Governance: An international journal of policy, administration and institutions

Archive for May 2011

Call for Papers: SOG conference in Melbourne January 27-29, 2012

The next conference of the IPSA Structure and Organization of Government Research Committee (SOG) will be hosted by the Centre for Public Policy at University of Melbourne on January 27-29, 2012.  SOG is the sponsoring organization of Governance.  A Call for Papers is now available.  The theme for the conference is “Public Policy and Public Management: Exploring the Changing Linkages.”  The deadline for paper proposals is August 31.  For more information, contact Damon Alexander at University of Melbourne.

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May 31, 2011 at 7:22 am

Posted in Conferences, Uncategorized

Book reviews: Democratic governance, IMF decisionmaking, groupthink in international relations

In the current issue of Governance, Henrik Enroth of Linnaeus University reviews Democratic Governance by Mark Bevir.  The book makes “vital contributions to our understanding” of the rise and spread of the language of governance, Enroth says.  Read the reviewRichard Allen reviews The International Monetary Fund in the Global Economy by M.S. Copelovitch.  Allen says that Copelovitch “provides a comprehensive review of how decisions are taken in the IMF . . . and is exceptional in terms of the depth of its coverage and adroit use” of evidence.  Read the review.  And Paul ‘t Hart reviews Groupthink vs. High Quality Decision Making in International Relations by Mark Schafer and Scott Crichlow.  Their study “adds a whole new layer of analysis” about the way leaders’ traits and behavior can affect high-level policymaking, ‘t Hart concludes.  Read the review.

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May 22, 2011 at 12:15 pm

Christopher Hood lectures on “WikiLeaks World”

Professor Christopher Hood of the University of Oxford gave a keynote address on the advent of “WikiLeaks World” at the First Global Conference on Transparency Research at Rutgers University on May 19.  Professor Hood’s address was sponsored by Governance and will appear as a commentary in the October 2011 issue of the journal.  Photo: Alasdair Roberts, co-editor, Governance; Christopher Hood; and Suzanne Piotrowski, Rutgers University, conference chair.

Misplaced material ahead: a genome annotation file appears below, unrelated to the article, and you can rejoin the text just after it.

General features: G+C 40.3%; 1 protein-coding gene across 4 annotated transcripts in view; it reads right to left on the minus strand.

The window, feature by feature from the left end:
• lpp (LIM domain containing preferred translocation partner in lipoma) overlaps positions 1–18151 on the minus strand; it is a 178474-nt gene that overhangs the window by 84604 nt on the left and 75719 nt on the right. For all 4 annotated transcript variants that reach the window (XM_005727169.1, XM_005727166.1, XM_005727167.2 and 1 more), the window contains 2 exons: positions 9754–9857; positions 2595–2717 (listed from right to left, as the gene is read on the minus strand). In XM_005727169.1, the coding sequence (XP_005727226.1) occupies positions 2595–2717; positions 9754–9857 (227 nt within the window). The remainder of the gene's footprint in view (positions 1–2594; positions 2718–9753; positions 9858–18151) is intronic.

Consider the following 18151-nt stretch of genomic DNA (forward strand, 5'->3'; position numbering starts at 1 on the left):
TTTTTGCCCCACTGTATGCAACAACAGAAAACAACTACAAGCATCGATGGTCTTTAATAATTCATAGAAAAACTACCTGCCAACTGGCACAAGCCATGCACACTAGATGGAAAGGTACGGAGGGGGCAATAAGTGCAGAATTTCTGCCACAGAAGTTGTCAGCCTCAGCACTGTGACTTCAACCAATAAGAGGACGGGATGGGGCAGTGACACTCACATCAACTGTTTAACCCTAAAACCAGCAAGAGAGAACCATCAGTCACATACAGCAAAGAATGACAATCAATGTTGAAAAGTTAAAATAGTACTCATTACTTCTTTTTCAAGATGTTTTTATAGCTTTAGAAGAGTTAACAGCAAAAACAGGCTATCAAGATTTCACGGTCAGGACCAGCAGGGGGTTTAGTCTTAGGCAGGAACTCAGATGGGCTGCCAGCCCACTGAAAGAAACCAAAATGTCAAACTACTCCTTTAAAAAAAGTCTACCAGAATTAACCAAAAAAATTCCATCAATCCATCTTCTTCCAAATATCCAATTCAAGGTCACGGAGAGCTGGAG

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May 19, 2011 at 2:06 pm

Posted in Uncategorized

Kerala’s ombudsman: potential limited by an unresponsive state government

In a research note in the current issue of Governance, Joshua Stark reports on the first decade of work by the ombudsman of the Indian state of Kerala.  Kerala was one of a host of jurisdictions in the developing world that adopted the ombudsman model to improve accountability within government.  Kerala’s ombudsman has had notable successes but its potential is “constrained by an unresponsive state government,” Stark says.  The note is based on a longer study supported by Centre for Policy Research and the Research Foundation for Governance for India.  Read the research note.

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May 15, 2011 at 12:14 pm

Policy bandwagons, and how they start rolling

In the current issue of Governance, Darren Halpin of the University of Aarhus examines the behavior of organized interests in Scotland, and asks whether they are prone to the same kind of bandwagon behavior observed elsewhere.  They are: most issues attract little attention, while a few issues gain the most attention.  Halpin advances the literature by examining the reasons for this.  It is not simply that some issues are more important than others, he says.   A large number of actors cannot monitor the policy environment directly and rely instead on cues from “keystone groups.”  This process of cue-taking frequently generates “cascades of attention,” and thus bandwagons.  Read the article.

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May 8, 2011 at 12:13 pm

Posted in Uncategorized

Leapfrogging national governments: How the European Commission shapes higher education policy

Higher education is usually regarded as “one of the last bastions of national sovereignty” in the European Union, say Agnes Batory (Central European University) and Nicole Lindstrom (University of York).  But the last decade has seen still seen a strong convergence of national practices in higher education.  In the current issue of Governance, Batory and Lindstrom explain why.  The European Commission has used financial incentives to shape the behavior of universities, often turning them into agents that lobby national governments for its preferred policies.  EC initiatives are often portrayed as “soft” devices for coordination.  This is mistaken, Batory and Lindstrom say.  Sometimes the power of the purse allows the EC to operate “in coercive mode,”  preempting policy debate at the national level.  Read the article.

Written by governancejournal

May 1, 2011 at 12:12 pm